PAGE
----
COVID-19 came into discussion in December last year, but new evidence suggests that the virus may have began several months earlier.
December 31st will mark the anniversary of the first official case of Coronavirus, however, between then and now, we have learned much about the origin of the virus and it seems its place of origin may not have been Wuhan.
Before the official announcement, almost a year ago, between November and December, the Chinese government had already recorded 60 cases of Covid-19 (before it had its current name), and an investigation by the Lancet revealed that 13 of the official known cases were not linked to the Wuhan animal market whatsoever, including the first official case, a 55 year-old from Hubei.
But questions on the origin and spread of Corona don’t stop in China. In the US, the CDC (Center for Disease Control and Prevention) found antibodies for the virus in blood donation samples collected by the American Red Cross in nine different states, dating back to December, suggesting that COVID-19 was already roaming other continents before the Wuhan outbreak at the end of 2019.
Even earlier than December, in Italy, 23 blood sample analysis tested positive for antibodies for Corona, dating back as early as September 2019, as well as another 27 samples in October.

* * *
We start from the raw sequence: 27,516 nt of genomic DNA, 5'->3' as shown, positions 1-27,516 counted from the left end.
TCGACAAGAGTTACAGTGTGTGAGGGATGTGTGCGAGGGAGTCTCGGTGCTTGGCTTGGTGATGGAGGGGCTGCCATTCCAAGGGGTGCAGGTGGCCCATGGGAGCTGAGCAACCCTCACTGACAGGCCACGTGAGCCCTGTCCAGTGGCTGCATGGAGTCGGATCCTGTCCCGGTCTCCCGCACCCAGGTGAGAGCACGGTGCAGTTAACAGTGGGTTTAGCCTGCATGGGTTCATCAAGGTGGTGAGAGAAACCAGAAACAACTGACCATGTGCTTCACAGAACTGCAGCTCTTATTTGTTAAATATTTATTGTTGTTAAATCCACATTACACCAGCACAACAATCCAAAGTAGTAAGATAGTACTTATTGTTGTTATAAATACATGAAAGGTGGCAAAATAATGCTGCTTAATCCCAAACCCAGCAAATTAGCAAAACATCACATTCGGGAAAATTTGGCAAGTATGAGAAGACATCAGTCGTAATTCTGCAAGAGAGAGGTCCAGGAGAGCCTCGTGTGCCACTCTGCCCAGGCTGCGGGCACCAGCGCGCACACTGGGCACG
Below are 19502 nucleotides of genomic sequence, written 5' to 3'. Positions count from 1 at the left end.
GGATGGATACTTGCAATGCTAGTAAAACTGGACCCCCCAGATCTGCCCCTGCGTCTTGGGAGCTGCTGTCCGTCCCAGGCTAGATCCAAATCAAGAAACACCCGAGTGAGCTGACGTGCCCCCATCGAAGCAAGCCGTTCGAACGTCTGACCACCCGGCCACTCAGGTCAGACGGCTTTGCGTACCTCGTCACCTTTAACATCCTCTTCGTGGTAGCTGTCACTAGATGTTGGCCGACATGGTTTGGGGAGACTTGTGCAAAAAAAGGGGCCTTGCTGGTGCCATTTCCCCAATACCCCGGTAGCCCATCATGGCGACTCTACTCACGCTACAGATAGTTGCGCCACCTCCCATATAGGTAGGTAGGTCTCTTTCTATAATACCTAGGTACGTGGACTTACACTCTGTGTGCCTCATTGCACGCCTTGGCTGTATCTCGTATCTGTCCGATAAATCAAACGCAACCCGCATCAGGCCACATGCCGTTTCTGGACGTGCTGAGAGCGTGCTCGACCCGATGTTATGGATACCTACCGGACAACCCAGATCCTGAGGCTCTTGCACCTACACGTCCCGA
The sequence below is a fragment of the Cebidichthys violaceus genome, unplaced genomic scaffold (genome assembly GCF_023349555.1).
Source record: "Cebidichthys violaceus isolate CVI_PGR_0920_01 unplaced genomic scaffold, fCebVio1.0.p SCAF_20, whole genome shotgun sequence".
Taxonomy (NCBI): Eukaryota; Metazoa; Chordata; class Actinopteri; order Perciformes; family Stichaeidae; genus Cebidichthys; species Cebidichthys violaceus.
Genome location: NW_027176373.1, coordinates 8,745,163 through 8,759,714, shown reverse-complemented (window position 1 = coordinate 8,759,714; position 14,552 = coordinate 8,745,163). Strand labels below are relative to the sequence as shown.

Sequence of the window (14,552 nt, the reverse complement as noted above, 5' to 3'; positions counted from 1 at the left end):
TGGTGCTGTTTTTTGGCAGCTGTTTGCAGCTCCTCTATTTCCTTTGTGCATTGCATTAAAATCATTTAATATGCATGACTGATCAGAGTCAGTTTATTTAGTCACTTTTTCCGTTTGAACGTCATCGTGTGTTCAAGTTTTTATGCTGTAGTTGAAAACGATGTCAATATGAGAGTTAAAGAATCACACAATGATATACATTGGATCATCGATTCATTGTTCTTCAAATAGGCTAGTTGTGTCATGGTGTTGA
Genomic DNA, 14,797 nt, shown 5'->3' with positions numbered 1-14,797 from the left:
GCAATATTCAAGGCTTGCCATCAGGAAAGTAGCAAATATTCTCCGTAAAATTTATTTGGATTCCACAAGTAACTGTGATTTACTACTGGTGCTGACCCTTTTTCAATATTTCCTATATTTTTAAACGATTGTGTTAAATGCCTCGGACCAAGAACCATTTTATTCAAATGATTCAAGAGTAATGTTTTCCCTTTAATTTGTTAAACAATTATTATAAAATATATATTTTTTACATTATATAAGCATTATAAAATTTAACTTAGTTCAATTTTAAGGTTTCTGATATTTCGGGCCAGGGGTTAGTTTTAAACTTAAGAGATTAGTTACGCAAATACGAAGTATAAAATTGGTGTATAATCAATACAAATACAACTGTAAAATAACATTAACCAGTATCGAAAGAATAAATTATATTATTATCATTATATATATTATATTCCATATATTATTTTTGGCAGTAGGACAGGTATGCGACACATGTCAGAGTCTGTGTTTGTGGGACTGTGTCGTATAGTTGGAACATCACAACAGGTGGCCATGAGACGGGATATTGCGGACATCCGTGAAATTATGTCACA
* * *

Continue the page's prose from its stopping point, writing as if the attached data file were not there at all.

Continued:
As much as antibody analysis may not be a perfect way to trace the virus’s “footsteps”, as it may produce false positive results, scientists have previously and successfully used this method to discover the origins of SARS and MERS.
In addition to the blood sample analysis, these findings are backed up by various sewage sample analyses. Most major cities collect and freeze sewage samples from time to time, which gives them important data on their citizens – about their health, food habits, drug usage, etc. In Spain, the University of Barcelona conducted a study that found traces of Covid-19 in their sewage system, dating all the way back to March 2019, turning the chronology of the virus’ movements upside-down. Sewage sample analysis also found traces of Covid-19 pre-December 31st 2019, in France, Italy and Brazil.
But how would the virus have travelled the world without raising any alarm bells? One hypothesis is that the disease, since it was unknown, might have been misdiagnosed as something else many times before medical professionals figured out what they were dealing with. British epidemiologist, Tom Jefferson, from Oxford University, says that another possibility might be that the Covid-19 virus has been among us for a long time, dormant, and it would have been awakened by environmental triggers.
These studies and investigations raise more questions than they provide answers. There is no doubt that the outbreak began in Wuhan – the first super-spreader occasion of them all – but there are still too many unknown elements to precisely determine exactly where and when it all started.